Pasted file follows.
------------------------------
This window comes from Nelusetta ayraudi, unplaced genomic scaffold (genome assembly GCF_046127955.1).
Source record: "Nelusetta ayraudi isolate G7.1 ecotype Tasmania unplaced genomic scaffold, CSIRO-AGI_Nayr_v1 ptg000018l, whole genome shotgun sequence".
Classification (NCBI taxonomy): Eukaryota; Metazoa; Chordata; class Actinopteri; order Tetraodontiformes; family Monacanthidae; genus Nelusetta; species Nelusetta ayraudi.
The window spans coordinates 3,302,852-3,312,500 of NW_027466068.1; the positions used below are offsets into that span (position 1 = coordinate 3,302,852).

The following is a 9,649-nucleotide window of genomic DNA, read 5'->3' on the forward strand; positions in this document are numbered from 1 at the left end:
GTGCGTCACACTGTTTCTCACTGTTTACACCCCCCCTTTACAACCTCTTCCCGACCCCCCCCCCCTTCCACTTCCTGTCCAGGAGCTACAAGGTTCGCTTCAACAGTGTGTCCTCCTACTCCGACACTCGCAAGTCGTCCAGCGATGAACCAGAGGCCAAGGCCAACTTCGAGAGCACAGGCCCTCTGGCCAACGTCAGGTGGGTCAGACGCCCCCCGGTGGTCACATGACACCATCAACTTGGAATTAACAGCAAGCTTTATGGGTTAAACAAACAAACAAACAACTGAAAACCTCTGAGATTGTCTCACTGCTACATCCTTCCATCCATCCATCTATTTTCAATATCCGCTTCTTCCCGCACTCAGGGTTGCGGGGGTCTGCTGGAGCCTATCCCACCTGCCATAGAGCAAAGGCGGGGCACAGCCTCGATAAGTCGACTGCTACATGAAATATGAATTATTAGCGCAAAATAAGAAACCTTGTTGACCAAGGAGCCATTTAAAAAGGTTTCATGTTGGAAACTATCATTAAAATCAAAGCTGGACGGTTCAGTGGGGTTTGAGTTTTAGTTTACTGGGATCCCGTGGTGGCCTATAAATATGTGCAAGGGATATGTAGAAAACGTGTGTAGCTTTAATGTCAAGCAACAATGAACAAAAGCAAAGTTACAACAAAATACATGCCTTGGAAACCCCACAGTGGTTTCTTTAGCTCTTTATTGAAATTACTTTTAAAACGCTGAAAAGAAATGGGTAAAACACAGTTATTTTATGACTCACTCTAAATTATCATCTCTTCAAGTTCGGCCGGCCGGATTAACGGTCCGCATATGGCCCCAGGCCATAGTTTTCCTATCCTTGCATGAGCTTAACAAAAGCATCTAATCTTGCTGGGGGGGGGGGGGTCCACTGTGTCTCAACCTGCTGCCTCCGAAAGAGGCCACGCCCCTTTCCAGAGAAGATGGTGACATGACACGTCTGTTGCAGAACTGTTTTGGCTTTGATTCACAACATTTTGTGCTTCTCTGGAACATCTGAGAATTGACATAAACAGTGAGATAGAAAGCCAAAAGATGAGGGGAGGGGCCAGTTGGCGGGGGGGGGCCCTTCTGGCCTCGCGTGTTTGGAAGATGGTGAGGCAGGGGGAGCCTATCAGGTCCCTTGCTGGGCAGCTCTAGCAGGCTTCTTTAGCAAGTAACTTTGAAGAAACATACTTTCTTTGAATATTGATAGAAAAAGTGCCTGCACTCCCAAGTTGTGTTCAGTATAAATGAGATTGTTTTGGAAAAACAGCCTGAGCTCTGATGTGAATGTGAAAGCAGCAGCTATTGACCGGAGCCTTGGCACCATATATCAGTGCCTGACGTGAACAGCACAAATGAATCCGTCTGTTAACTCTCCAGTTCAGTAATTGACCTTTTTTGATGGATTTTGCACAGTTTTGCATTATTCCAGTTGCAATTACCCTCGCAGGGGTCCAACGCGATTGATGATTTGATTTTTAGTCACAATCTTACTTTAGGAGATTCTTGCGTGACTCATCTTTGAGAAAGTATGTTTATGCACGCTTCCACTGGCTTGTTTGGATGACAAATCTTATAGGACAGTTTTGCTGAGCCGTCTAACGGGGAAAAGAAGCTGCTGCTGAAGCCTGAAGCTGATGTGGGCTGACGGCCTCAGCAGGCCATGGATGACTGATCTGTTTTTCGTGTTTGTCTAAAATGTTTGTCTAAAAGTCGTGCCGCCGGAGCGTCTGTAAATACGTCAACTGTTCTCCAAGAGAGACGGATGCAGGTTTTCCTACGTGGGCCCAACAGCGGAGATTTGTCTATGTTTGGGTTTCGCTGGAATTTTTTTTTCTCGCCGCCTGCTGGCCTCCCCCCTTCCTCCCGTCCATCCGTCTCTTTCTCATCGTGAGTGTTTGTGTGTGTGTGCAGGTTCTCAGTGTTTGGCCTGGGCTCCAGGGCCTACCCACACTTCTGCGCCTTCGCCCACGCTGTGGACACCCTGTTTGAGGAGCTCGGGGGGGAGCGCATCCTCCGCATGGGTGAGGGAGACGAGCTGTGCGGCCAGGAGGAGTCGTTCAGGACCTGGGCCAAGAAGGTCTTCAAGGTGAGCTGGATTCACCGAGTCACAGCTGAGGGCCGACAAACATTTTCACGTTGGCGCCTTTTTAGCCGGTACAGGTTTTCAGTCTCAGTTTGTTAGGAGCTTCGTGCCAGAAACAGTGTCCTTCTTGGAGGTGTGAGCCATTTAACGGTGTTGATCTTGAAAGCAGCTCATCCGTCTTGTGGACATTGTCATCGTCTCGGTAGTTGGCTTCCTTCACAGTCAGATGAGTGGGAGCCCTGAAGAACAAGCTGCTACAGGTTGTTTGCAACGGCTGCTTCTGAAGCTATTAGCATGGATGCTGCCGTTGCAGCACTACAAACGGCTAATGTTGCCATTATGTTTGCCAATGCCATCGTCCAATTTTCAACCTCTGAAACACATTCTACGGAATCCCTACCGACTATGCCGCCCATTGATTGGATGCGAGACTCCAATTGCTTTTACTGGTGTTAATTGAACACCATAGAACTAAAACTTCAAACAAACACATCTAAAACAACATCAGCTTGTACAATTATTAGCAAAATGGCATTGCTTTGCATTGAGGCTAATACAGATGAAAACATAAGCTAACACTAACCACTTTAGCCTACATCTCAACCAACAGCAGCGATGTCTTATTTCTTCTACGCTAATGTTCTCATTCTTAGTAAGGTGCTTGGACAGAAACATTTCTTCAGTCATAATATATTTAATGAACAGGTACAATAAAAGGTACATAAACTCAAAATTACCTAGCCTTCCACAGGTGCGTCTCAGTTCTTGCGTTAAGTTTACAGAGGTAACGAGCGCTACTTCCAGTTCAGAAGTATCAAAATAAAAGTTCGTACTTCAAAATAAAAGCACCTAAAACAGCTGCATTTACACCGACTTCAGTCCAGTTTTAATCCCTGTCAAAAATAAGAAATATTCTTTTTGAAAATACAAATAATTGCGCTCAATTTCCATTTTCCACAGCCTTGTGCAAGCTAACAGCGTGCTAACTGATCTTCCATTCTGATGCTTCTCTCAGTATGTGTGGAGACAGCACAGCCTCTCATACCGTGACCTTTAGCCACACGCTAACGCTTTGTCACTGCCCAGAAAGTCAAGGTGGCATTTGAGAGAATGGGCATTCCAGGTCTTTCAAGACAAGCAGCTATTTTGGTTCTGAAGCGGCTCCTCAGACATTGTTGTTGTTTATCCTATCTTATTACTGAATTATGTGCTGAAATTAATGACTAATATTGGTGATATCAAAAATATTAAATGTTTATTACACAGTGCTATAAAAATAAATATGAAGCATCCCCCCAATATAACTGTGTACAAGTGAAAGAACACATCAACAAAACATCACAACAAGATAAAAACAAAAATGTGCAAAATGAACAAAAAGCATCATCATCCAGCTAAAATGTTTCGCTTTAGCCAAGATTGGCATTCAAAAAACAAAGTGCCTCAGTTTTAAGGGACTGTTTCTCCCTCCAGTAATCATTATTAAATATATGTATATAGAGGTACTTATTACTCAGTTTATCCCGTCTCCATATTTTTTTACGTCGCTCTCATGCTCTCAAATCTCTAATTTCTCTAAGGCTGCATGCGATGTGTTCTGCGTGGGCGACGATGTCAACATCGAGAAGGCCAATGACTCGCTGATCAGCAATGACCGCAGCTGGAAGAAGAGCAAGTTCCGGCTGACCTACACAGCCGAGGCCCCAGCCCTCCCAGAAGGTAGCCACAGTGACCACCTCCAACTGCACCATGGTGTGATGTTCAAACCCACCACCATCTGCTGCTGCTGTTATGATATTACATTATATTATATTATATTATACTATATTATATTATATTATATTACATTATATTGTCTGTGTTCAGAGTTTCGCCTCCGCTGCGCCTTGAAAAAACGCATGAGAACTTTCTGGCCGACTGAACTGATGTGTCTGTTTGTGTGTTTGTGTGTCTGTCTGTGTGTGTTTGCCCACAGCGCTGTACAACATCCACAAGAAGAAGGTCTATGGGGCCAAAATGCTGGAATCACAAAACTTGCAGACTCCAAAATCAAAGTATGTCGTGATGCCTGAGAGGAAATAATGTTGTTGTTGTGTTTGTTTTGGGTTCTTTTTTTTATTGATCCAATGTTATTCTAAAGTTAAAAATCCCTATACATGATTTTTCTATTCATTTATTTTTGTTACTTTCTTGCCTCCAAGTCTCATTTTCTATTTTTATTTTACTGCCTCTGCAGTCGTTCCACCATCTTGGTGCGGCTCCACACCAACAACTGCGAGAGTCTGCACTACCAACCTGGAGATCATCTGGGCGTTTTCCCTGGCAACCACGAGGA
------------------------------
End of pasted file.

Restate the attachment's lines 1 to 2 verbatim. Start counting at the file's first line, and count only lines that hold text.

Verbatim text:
This window comes from Nelusetta ayraudi, unplaced genomic scaffold (genome assembly GCF_046127955.1).
Source record: "Nelusetta ayraudi isolate G7.1 ecotype Tasmania unplaced genomic scaffold, CSIRO-AGI_Nayr_v1 ptg000018l, whole genome shotgun sequence".